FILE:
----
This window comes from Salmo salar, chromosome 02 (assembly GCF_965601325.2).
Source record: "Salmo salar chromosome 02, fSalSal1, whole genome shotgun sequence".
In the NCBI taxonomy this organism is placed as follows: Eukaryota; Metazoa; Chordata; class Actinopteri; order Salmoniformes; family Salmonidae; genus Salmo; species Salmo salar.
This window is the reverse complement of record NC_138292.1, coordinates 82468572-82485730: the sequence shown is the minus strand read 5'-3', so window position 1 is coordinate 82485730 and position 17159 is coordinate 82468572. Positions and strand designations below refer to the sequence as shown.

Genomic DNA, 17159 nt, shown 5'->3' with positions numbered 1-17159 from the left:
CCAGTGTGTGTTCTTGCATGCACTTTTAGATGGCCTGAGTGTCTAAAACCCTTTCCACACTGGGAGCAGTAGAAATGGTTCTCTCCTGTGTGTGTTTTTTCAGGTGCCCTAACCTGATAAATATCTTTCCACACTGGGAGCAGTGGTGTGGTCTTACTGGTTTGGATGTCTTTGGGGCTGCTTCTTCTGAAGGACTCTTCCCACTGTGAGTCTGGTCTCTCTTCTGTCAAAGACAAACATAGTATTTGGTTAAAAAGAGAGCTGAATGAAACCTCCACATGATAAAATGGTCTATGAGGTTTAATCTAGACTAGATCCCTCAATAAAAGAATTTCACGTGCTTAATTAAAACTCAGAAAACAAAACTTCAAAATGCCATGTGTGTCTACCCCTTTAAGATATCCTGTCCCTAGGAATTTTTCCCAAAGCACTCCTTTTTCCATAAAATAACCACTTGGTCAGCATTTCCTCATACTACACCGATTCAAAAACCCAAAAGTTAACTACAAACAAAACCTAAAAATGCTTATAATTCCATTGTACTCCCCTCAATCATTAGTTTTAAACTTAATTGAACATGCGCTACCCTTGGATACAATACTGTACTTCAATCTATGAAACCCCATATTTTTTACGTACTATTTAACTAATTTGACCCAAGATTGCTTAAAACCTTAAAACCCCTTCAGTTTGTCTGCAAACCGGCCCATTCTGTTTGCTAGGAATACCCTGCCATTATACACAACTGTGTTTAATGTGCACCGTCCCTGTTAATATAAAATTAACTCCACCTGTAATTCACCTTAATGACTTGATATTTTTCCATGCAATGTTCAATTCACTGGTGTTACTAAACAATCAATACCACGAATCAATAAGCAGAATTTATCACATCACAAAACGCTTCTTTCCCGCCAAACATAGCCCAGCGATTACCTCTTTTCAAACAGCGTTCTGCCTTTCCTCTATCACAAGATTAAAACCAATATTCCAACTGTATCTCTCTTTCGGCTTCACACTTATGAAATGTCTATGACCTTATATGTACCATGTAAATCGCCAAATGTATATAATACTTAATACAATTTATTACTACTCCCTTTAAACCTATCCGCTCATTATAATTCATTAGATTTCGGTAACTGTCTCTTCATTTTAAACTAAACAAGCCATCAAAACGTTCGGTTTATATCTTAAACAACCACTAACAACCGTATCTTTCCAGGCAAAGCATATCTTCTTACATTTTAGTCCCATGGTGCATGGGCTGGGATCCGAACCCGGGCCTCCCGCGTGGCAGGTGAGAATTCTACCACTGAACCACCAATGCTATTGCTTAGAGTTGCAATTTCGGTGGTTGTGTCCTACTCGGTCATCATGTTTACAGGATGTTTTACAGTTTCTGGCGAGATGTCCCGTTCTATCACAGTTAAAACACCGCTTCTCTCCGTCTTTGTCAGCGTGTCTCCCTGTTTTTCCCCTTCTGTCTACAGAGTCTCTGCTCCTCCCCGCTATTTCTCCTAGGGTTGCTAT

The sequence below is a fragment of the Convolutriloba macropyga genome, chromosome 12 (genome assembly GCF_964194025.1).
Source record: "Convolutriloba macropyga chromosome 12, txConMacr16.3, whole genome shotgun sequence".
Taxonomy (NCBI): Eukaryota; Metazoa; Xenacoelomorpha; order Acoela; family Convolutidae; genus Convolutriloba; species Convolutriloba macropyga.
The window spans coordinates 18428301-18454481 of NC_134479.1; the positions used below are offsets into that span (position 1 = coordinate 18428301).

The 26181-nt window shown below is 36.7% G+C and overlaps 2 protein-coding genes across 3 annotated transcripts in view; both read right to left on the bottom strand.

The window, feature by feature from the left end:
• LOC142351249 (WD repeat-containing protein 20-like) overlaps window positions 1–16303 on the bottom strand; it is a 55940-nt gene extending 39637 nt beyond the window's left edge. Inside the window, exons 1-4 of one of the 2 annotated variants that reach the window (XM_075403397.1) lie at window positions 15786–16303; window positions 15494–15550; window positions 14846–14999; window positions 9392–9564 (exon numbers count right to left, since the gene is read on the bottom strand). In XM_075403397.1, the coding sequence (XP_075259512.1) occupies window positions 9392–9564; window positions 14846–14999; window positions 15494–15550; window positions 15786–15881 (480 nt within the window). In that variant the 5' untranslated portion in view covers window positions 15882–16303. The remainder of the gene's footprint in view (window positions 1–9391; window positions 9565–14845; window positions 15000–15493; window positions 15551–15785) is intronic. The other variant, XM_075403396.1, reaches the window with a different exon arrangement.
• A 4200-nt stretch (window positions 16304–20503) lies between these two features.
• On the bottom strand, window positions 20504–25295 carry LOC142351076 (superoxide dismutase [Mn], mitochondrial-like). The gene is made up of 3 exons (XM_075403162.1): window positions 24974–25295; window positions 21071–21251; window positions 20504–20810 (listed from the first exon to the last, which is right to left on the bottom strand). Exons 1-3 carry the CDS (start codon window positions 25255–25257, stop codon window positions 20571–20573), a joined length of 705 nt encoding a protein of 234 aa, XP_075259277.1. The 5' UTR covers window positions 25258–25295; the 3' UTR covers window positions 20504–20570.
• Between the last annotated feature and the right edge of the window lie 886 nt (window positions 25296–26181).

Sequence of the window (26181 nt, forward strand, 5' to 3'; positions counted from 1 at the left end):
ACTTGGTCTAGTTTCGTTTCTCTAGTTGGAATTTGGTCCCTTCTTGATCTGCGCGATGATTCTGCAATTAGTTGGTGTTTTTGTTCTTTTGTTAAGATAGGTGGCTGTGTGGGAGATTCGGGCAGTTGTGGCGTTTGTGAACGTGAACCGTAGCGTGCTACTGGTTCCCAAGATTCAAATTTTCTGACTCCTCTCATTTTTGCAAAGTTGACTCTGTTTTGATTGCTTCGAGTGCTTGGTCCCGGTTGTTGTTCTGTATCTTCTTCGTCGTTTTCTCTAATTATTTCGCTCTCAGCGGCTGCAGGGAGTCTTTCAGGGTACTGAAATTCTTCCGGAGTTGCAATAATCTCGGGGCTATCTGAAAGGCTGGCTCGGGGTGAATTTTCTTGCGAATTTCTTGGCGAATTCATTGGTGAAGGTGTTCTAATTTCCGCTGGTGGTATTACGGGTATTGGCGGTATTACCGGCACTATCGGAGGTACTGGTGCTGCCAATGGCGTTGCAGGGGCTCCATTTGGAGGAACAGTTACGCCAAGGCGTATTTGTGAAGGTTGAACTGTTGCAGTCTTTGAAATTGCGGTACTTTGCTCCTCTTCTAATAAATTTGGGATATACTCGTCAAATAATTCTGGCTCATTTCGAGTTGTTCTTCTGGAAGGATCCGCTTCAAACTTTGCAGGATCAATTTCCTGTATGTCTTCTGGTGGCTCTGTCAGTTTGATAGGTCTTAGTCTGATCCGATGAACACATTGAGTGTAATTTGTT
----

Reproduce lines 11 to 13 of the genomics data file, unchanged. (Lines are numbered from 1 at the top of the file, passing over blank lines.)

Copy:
The 26181-nt window shown below is 36.7% G+C and overlaps 2 protein-coding genes across 3 annotated transcripts in view; both read right to left on the bottom strand.

The window, feature by feature from the left end:
• LOC142351249 (WD repeat-containing protein 20-like) overlaps window positions 1–16303 on the bottom strand; it is a 55940-nt gene extending 39637 nt beyond the window's left edge. Inside the window, exons 1-4 of one of the 2 annotated variants that reach the window (XM_075403397.1) lie at window positions 15786–16303; window positions 15494–15550; window positions 14846–14999; window positions 9392–9564 (exon numbers count right to left, since the gene is read on the bottom strand). In XM_075403397.1, the coding sequence (XP_075259512.1) occupies window positions 9392–9564; window positions 14846–14999; window positions 15494–15550; window positions 15786–15881 (480 nt within the window). In that variant the 5' untranslated portion in view covers window positions 15882–16303. The remainder of the gene's footprint in view (window positions 1–9391; window positions 9565–14845; window positions 15000–15493; window positions 15551–15785) is intronic. The other variant, XM_075403396.1, reaches the window with a different exon arrangement.